I, Balbilla, heard, when he sang from the stone,
The divine voice of Memnon or Phamenoth.
I had come here with my beloved queen Sabina;
The sun was holding its course for the first hour.
In the fifteenth year of Emperor Hadrian,
When Hathyr was in his twenty-fourth day.
On the twenty-fifth day of Hathyr.
-Julia Balbilla, poem 4, 130 CE, Egypt
Julia Balbilla (d. after 130 CE), exiled Hellenistic princess and friend of the Roman Empress Vibia Sabina, is someone we mostly know from her poetry. She was the granddaughter of both King Antiochos IV of Commagene,* who was accused of conspiring against the Romans in 72 CE and was subsequently deprived of his kingdom and forced to move to Rome. Her other grandfather was Tiberius Claudius Balbillus, astrologer and Prefect of Egypt.
Julia was born shortly after the move. Her poetry shows that she was probably extremely well educated and had access to pretty much any luxury she might desire. This may have been when she first met the future Empress Sabina. It is likely that after the death of her grandfather she moved first to Athens and then to Alexandria with her mother, Claudia Capitolina. At some point in her life, perhaps later on, she visited Sparta to dedicate a monument to her cousin Herculanus who had died there.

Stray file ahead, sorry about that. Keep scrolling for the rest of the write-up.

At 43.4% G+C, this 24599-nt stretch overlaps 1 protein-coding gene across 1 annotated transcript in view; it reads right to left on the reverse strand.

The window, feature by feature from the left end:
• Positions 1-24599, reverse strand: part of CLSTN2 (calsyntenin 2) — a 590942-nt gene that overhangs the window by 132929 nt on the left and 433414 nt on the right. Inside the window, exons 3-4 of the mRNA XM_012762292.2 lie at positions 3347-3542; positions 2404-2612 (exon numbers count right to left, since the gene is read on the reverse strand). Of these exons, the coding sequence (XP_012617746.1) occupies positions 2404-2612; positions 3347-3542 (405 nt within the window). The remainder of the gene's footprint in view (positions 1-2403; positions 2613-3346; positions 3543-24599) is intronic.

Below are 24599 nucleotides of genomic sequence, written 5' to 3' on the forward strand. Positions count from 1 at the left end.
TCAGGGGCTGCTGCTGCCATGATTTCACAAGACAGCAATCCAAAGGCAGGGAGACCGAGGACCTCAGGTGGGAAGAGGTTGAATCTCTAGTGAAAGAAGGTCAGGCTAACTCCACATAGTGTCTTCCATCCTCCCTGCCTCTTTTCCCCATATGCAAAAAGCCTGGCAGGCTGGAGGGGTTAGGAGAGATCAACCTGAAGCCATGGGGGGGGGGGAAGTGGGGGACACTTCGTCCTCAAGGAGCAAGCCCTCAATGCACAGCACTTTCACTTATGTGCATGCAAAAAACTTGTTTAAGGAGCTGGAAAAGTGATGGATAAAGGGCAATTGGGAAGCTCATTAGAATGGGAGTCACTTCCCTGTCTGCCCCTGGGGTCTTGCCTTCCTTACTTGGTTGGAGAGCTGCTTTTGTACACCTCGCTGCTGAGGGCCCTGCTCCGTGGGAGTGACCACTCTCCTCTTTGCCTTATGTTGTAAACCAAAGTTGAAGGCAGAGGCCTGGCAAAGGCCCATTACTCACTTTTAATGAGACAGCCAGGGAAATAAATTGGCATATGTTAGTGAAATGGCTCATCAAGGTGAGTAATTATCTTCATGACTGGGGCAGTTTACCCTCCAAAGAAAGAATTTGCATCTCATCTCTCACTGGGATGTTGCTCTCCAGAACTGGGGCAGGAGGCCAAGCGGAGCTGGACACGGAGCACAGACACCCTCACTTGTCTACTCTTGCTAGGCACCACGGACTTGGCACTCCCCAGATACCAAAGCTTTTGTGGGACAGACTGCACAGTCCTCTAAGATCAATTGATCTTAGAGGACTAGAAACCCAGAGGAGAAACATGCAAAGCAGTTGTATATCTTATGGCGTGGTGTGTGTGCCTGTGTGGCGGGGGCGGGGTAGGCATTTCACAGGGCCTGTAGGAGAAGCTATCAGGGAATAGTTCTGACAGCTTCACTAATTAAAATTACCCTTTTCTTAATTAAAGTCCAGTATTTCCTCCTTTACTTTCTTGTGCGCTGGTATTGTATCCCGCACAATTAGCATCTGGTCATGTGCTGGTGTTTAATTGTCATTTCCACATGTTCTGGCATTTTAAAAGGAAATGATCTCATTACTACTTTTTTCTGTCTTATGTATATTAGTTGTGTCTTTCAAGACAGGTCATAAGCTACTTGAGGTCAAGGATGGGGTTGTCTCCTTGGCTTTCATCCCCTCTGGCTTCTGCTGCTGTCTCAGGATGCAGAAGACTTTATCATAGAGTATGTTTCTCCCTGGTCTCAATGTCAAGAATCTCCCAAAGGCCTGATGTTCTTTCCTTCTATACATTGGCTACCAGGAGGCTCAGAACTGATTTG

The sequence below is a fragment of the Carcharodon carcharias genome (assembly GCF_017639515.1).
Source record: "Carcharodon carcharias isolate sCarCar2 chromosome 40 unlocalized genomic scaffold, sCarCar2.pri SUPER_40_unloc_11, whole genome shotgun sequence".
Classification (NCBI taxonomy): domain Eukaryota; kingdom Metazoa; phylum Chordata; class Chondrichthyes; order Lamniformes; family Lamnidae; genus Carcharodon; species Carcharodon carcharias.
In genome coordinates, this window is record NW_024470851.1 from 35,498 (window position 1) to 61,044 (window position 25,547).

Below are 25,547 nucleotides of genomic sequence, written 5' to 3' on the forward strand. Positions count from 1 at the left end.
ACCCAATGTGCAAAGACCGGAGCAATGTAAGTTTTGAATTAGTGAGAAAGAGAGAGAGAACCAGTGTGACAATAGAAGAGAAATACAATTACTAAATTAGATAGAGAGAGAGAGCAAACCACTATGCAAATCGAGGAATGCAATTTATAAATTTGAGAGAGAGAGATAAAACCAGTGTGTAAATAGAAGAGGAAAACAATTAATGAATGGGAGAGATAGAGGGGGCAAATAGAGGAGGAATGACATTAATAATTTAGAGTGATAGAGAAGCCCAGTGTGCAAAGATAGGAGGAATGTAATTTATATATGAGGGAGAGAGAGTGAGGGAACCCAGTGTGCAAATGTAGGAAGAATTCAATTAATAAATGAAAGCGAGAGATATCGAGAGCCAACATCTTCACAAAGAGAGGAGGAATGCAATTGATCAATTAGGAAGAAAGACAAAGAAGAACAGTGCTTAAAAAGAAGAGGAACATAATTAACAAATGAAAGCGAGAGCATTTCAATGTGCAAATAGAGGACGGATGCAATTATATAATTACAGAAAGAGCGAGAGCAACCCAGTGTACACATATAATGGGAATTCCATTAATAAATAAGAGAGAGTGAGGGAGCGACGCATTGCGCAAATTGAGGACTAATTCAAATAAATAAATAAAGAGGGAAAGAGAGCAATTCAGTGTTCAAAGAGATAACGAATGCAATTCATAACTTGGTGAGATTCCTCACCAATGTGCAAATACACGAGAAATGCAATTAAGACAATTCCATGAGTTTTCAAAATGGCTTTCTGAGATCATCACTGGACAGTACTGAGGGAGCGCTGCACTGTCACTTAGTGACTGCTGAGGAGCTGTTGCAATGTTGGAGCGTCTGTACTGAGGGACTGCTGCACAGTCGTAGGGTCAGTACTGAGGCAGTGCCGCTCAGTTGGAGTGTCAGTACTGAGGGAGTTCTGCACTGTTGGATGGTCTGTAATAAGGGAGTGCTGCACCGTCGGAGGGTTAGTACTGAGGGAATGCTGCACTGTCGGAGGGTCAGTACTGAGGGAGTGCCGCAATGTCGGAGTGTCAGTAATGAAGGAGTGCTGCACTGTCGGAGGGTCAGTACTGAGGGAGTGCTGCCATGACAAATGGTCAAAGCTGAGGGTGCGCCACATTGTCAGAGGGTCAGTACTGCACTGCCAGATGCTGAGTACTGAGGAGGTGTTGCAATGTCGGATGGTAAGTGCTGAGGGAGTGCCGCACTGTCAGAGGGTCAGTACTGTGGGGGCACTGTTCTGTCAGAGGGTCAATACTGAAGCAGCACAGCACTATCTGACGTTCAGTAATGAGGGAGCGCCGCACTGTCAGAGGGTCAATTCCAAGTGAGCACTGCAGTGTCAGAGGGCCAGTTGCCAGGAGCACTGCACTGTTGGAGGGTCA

In 129-130, she accompanied Hadrian, Sabina, and Hadrian’s lover Antinous in their travels through Egypt. It was during this time that she wrote the four poems we have of hers. In late 130** the company visited the statue of Memnon near Thebes. Julia’s poetry can still be seen inscribed there, three on the right, the fourth on the left. In them, she praises Hadrian, Sabina, her own ancestors, and by extension, herself.
There are several significant things about these poems. First, the lines about Hadrian in the first poem suggest that Hadrian commissioned her to write them. Second, all four are written in Aeolic Greek, the same dialect used by Sappho, suggesting that Julia took the earlier poet as inspiration. Third, the ways she talks about the Empress suggests a close relationship between the two of them. How close the relationship might have been or what it’s nature was remains unknown, but her use of Sappho as a model is suggestive.
*Located in what is now south central Turkey.
**Only about a month after Antinous drowned.
Plant, Ian Michael, ed. Women Writers of Ancient Greece and Rome: An Anthology. Oklahoma: Oklahoma University Press, 2004. [Note: this book may be found on Google Books here.]
Pomeroy, Sarah B. Spartan Women. New York: Oxford University Press, 2002.
Julia Balbilla - Wikipedia